was 2am when we finally took the stage before 20,000 people! We were cold, it was damp, my teeth were chattering
and my hands were shaking and I know we didn't play our best. The people loved us anyhow. Imagine 20,000 flicking
Bics waving in the cold night air! What a rush! That was way fun.
The festival had given us a motel room where we crashed after the gig. There was another row of rooms across the
parking lot from ours and the one directly across from ours had a big picture window. We could see a guy (obviously a Narc)
sitting in a chair facing away from us watching us in a mirror on the opposite wall. Just for fun Leapin' would walk across
in front of our window pretending to toke on a joint. None of us were doing any drugs so we knew we could yank his chain
without risk. When we left we heard on the radio that the cops had moved in and raided the festival, busting people for
drugs (how ironic). They were also searching the bands; we had gotten away just in time.
Leapin' did a lot of crazy stuff. He once covered himself in aluminum foil and did a whole set at a club as "Aluminum Man".
Then, at the Flying Machine, he once did a set from inside the bass drum case. Only the members of the other band, Nimo,
noticed and they were practically rolling around the floor, laughing.
There were two occassions in '71 when Mike Pinera of the Blues Image sat in with us. Once was at the Flying Machine. We had
visited him at the house he was renting off Davie Blvd. with Malcolm and Manny from Blues Image. The were trying to put a
trio together and were planning on calling it Mother's Milk. When Mike jammed with us that night Malcolm's bother-in-law
recorded us on their TEAC reel-to-reel 4-track. He wasn't very experienced at recording so the vocals were way, way down
in the mix for about half the tape. It's still nice to have it, though. The second time Mike sat in with us was at SHE, a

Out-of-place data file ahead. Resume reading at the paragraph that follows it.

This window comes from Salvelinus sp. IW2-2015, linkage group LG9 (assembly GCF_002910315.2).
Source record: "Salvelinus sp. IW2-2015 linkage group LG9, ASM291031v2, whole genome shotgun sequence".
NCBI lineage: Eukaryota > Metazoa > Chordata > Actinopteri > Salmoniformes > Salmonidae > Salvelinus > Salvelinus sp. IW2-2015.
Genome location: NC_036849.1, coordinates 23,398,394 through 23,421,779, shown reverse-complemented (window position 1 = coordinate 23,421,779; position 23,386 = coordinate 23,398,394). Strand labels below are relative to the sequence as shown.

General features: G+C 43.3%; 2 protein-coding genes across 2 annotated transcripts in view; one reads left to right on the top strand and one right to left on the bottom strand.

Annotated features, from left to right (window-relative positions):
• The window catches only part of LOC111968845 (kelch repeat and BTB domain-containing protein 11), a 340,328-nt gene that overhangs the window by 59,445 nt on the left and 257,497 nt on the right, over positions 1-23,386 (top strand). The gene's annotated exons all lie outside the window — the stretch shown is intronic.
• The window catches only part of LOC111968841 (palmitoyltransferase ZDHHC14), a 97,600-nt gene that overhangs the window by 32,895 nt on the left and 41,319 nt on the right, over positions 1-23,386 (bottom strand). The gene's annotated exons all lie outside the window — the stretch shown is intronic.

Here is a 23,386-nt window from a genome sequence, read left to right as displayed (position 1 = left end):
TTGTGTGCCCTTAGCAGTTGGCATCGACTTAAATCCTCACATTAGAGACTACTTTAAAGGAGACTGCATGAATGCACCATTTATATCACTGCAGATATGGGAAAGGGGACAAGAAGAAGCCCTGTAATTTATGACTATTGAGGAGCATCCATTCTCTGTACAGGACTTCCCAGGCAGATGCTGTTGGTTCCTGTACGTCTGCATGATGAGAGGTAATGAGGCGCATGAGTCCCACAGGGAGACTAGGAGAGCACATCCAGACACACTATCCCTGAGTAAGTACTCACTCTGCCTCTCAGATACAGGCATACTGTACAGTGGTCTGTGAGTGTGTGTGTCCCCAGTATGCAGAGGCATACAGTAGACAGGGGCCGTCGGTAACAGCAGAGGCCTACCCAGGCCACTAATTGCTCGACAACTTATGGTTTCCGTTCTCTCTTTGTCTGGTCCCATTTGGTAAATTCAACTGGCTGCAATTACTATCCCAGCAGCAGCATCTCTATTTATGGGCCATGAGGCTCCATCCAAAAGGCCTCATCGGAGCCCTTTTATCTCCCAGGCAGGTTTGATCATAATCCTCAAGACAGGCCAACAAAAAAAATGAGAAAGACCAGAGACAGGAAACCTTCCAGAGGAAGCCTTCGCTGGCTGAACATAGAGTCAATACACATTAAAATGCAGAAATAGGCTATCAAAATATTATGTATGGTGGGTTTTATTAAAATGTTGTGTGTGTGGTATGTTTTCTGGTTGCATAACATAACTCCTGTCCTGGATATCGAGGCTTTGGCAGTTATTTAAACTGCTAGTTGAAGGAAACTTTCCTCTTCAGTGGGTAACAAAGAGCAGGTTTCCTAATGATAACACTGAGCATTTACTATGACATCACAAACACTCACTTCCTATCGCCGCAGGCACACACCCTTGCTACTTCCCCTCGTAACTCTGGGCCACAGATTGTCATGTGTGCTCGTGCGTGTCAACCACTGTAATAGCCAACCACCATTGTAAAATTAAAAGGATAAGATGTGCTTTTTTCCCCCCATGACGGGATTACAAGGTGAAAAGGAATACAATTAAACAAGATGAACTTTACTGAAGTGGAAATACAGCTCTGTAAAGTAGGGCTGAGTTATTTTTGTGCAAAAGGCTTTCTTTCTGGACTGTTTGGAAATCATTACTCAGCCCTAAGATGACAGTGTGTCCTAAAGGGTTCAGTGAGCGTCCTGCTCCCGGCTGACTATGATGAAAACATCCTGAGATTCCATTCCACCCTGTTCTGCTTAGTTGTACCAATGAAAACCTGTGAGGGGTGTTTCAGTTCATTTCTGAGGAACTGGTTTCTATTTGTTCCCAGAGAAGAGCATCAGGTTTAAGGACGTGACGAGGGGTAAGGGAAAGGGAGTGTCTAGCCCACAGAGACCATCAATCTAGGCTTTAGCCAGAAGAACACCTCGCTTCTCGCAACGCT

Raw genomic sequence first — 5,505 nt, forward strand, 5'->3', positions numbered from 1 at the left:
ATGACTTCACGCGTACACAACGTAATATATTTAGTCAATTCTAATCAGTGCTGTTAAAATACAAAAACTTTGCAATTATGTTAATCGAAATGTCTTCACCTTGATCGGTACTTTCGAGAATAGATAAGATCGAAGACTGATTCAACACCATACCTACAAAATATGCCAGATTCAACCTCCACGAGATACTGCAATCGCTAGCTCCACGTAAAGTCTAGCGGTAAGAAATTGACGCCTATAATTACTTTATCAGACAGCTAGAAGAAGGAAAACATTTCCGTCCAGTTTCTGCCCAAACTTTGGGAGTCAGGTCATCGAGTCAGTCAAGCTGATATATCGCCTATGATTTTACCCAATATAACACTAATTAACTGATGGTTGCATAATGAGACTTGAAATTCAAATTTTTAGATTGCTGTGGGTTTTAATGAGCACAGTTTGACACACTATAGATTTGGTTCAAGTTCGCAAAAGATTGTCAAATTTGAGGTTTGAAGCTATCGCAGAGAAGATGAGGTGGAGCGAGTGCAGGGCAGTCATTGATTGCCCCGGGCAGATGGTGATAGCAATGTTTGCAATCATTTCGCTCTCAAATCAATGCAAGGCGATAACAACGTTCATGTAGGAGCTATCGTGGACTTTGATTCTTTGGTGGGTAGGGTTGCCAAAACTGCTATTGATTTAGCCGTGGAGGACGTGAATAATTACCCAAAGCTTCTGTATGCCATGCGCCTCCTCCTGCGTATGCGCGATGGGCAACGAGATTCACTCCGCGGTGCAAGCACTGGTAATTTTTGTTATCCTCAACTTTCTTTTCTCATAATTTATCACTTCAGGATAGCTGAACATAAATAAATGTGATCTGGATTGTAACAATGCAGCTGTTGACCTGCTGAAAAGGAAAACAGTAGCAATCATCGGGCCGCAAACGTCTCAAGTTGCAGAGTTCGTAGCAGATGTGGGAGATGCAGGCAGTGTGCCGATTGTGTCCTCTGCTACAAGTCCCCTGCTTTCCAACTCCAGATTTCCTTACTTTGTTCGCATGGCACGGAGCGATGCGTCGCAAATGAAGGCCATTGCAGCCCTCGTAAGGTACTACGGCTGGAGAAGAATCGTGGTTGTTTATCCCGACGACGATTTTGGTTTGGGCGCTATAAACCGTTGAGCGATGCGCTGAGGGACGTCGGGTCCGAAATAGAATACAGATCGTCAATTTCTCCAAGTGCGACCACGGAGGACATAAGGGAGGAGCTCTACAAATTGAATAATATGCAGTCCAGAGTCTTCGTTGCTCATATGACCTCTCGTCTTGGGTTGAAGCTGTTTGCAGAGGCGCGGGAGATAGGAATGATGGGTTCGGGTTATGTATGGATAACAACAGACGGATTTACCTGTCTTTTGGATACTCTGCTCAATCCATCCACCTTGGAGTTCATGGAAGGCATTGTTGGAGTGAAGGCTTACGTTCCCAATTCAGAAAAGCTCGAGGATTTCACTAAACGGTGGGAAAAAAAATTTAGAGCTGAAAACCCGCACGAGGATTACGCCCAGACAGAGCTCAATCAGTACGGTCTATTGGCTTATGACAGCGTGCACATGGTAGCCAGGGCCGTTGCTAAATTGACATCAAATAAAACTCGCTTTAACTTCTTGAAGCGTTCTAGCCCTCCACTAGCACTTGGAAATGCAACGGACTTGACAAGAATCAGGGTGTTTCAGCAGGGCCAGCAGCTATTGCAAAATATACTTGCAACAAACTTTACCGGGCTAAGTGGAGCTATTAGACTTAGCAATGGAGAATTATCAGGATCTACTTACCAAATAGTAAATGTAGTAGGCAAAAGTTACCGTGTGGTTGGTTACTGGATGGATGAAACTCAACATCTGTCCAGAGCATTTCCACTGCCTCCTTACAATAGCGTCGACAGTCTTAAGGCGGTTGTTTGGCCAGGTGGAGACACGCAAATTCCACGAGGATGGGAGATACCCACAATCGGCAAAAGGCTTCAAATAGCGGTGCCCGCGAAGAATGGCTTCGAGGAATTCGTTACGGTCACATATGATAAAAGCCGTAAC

club in the basement of the Marlin Beach Hotel across from the ocean in Ft. Lauderdale. Leapin' used to do impressions of
various people like Stevie Wonder, Joe Cocker, Jose Feliciano and...Mike Pinera. We asked Mike to play and sing from behind
the curtain while Leapin' strapped on a guitar (which he had no clue how to play) and did his "Pinera Thing". As the show
went on Pinera was laughing so hard the curtain was shaking. During a section of Clean Love where Mike does an incredible
lead riff - Leapin' ripped the cord out of the guitar (this was long before they had wireless units) and ran out into the
audience still pretending to play. Afterwards people came up to him saying, "Hey, man, you're really good!". When Mike
came out from behind the curtain he was laughing and said, "You guys are crazy, I'm never playing with you again." As
fate would have it he soon moved out of the area and we never had another chance to play with him. Before he left he
brought Noel Redding and Mitch Mitchell from the Hendrix band to jam at the Flying Machine. Noel used my Acoustic 360
bass rig. Pretty cool, man!
In early '72 we went to SRS (Shadow Recording Studio), a radio commercial jingle studio, to record some of our originals -